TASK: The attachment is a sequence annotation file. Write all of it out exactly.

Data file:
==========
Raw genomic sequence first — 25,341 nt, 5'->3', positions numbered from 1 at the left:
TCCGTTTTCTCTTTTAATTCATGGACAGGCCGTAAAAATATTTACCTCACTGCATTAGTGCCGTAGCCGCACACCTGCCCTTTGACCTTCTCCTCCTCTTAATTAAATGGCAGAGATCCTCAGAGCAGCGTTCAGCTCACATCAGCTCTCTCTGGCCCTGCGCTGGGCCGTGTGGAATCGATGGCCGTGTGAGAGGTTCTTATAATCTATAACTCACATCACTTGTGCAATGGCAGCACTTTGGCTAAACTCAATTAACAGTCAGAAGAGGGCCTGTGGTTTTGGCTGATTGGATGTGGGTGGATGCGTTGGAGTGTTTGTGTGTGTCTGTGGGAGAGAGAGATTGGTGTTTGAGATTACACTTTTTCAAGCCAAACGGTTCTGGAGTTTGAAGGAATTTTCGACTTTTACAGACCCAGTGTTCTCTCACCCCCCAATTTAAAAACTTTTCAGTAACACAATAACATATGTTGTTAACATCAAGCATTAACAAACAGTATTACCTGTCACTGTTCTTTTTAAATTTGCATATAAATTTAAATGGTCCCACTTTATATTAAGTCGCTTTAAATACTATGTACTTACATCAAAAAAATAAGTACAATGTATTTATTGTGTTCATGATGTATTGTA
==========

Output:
Raw genomic sequence first — 25,341 nt, 5'->3', positions numbered from 1 at the left:
TCCGTTTTCTCTTTTAATTCATGGACAGGCCGTAAAAATATTTACCTCACTGCATTAGTGCCGTAGCCGCACACCTGCCCTTTGACCTTCTCCTCCTCTTAATTAAATGGCAGAGATCCTCAGAGCAGCGTTCAGCTCACATCAGCTCTCTCTGGCCCTGCGCTGGGCCGTGTGGAATCGATGGCCGTGTGAGAGGTTCTTATAATCTATAACTCACATCACTTGTGCAATGGCAGCACTTTGGCTAAACTCAATTAACAGTCAGAAGAGGGCCTGTGGTTTTGGCTGATTGGATGTGGGTGGATGCGTTGGAGTGTTTGTGTGTGTCTGTGGGAGAGAGAGATTGGTGTTTGAGATTACACTTTTTCAAGCCAAACGGTTCTGGAGTTTGAAGGAATTTTCGACTTTTACAGACCCAGTGTTCTCTCACCCCCCAATTTAAAAACTTTTCAGTAACACAATAACATATGTTGTTAACATCAAGCATTAACAAACAGTATTACCTGTCACTGTTCTTTTTAAATTTGCATATAAATTTAAATGGTCCCACTTTATATTAAGTCGCTTTAAATACTATGTACTTACATCAAAAAAATAAGTACAATGTATTTATTGTGTTCATGATGTATTGTA